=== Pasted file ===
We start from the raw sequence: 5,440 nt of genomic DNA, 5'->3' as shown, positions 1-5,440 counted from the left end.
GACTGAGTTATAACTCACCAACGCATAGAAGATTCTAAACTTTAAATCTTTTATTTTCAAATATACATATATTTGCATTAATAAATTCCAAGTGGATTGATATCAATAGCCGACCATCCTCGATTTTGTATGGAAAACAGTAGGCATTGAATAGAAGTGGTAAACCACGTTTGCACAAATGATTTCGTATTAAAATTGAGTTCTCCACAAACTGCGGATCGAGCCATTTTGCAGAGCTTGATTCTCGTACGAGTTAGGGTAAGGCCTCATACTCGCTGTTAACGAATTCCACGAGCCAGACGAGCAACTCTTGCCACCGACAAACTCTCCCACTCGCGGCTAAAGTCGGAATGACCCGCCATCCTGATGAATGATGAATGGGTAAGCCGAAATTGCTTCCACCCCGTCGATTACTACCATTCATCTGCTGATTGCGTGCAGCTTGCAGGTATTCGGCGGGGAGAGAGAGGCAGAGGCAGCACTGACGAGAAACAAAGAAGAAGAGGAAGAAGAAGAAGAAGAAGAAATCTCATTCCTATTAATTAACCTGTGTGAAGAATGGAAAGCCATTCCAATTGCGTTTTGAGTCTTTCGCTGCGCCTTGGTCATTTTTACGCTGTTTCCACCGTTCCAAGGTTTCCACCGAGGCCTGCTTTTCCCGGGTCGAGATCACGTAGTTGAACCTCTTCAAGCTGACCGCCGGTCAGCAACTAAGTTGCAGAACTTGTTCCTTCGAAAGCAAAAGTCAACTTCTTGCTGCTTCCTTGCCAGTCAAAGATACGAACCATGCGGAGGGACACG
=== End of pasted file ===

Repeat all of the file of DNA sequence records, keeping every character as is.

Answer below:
We start from the raw sequence: 5,440 nt of genomic DNA, 5'->3' as shown, positions 1-5,440 counted from the left end.
GACTGAGTTATAACTCACCAACGCATAGAAGATTCTAAACTTTAAATCTTTTATTTTCAAATATACATATATTTGCATTAATAAATTCCAAGTGGATTGATATCAATAGCCGACCATCCTCGATTTTGTATGGAAAACAGTAGGCATTGAATAGAAGTGGTAAACCACGTTTGCACAAATGATTTCGTATTAAAATTGAGTTCTCCACAAACTGCGGATCGAGCCATTTTGCAGAGCTTGATTCTCGTACGAGTTAGGGTAAGGCCTCATACTCGCTGTTAACGAATTCCACGAGCCAGACGAGCAACTCTTGCCACCGACAAACTCTCCCACTCGCGGCTAAAGTCGGAATGACCCGCCATCCTGATGAATGATGAATGGGTAAGCCGAAATTGCTTCCACCCCGTCGATTACTACCATTCATCTGCTGATTGCGTGCAGCTTGCAGGTATTCGGCGGGGAGAGAGAGGCAGAGGCAGCACTGACGAGAAACAAAGAAGAAGAGGAAGAAGAAGAAGAAGAAGAAATCTCATTCCTATTAATTAACCTGTGTGAAGAATGGAAAGCCATTCCAATTGCGTTTTGAGTCTTTCGCTGCGCCTTGGTCATTTTTACGCTGTTTCCACCGTTCCAAGGTTTCCACCGAGGCCTGCTTTTCCCGGGTCGAGATCACGTAGTTGAACCTCTTCAAGCTGACCGCCGGTCAGCAACTAAGTTGCAGAACTTGTTCCTTCGAAAGCAAAAGTCAACTTCTTGCTGCTTCCTTGCCAGTCAAAGATACGAACCATGCGGAGGGACACG